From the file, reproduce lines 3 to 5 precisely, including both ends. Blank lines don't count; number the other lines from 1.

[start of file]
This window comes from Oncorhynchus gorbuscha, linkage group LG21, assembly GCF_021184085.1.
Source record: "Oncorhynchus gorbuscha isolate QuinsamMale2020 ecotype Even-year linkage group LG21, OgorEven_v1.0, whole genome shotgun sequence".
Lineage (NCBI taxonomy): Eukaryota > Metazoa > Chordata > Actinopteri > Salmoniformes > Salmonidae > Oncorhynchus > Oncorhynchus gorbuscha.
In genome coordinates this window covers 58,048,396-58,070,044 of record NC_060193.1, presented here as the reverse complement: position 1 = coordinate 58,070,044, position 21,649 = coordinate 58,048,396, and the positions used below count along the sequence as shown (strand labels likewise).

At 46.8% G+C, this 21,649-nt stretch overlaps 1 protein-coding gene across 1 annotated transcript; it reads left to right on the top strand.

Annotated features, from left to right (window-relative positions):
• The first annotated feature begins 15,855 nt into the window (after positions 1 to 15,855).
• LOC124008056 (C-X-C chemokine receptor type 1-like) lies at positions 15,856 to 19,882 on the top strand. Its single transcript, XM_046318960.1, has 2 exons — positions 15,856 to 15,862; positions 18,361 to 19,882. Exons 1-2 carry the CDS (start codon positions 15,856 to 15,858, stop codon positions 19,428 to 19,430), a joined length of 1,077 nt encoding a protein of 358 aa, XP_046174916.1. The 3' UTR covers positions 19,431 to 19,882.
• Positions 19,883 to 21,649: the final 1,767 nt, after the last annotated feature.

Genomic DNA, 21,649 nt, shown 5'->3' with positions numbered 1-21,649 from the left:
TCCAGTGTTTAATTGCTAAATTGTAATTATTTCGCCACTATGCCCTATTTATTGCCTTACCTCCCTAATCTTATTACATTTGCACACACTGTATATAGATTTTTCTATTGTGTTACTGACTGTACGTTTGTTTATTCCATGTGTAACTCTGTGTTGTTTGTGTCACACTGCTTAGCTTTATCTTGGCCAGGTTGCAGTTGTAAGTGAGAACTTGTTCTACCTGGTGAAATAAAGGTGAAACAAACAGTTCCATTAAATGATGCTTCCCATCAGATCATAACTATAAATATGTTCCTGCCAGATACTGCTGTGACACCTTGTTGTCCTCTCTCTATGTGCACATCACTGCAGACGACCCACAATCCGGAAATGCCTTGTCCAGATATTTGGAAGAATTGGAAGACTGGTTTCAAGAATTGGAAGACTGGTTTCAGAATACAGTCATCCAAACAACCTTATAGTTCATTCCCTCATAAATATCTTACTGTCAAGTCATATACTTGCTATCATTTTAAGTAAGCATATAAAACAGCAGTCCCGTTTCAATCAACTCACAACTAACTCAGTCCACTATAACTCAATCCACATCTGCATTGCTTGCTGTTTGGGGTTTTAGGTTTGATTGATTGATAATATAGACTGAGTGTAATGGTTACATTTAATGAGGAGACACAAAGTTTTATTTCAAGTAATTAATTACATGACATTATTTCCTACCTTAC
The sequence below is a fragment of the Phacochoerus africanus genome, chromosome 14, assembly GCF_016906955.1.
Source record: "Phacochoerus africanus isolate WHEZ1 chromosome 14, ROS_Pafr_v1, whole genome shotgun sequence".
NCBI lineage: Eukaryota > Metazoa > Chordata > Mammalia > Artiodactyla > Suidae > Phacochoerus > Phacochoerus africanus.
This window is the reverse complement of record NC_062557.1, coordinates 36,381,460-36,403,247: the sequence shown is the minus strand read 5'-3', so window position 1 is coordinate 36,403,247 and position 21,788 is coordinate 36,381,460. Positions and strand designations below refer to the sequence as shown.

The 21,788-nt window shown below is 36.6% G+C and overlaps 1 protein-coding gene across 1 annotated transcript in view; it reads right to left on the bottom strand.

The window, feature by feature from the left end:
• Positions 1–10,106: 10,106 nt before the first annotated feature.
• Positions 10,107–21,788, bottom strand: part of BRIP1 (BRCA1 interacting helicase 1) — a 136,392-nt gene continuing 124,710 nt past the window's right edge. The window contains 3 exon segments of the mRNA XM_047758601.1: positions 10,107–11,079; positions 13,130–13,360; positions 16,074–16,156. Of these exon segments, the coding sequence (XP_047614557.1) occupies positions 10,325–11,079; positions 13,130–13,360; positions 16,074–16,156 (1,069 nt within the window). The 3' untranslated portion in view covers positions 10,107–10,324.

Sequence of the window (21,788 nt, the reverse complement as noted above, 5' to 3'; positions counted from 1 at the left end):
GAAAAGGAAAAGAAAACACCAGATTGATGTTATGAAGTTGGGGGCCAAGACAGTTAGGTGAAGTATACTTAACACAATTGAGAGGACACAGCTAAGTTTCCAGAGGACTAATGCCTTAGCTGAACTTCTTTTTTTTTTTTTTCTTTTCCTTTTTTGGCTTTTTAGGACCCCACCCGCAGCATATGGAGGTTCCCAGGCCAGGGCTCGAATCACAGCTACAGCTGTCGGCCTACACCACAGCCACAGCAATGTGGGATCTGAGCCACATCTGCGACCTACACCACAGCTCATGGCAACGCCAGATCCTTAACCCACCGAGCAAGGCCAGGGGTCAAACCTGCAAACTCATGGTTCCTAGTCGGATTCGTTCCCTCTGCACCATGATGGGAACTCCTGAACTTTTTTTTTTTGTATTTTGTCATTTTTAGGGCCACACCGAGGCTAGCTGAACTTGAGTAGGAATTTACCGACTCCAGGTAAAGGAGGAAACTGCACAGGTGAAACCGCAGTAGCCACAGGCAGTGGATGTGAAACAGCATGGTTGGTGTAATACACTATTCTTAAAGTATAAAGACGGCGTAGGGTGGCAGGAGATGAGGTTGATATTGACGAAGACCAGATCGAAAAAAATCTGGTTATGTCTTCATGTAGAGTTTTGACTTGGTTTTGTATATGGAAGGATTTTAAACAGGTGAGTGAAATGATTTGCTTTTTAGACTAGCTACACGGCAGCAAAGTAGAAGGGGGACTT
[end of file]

Lineage (NCBI taxonomy): Eukaryota > Metazoa > Chordata > Actinopteri > Salmoniformes > Salmonidae > Oncorhynchus > Oncorhynchus gorbuscha.
In genome coordinates this window covers 58,048,396-58,070,044 of record NC_060193.1, presented here as the reverse complement: position 1 = coordinate 58,070,044, position 21,649 = coordinate 58,048,396, and the positions used below count along the sequence as shown (strand labels likewise).

At 46.8% G+C, this 21,649-nt stretch overlaps 1 protein-coding gene across 1 annotated transcript; it reads left to right on the top strand.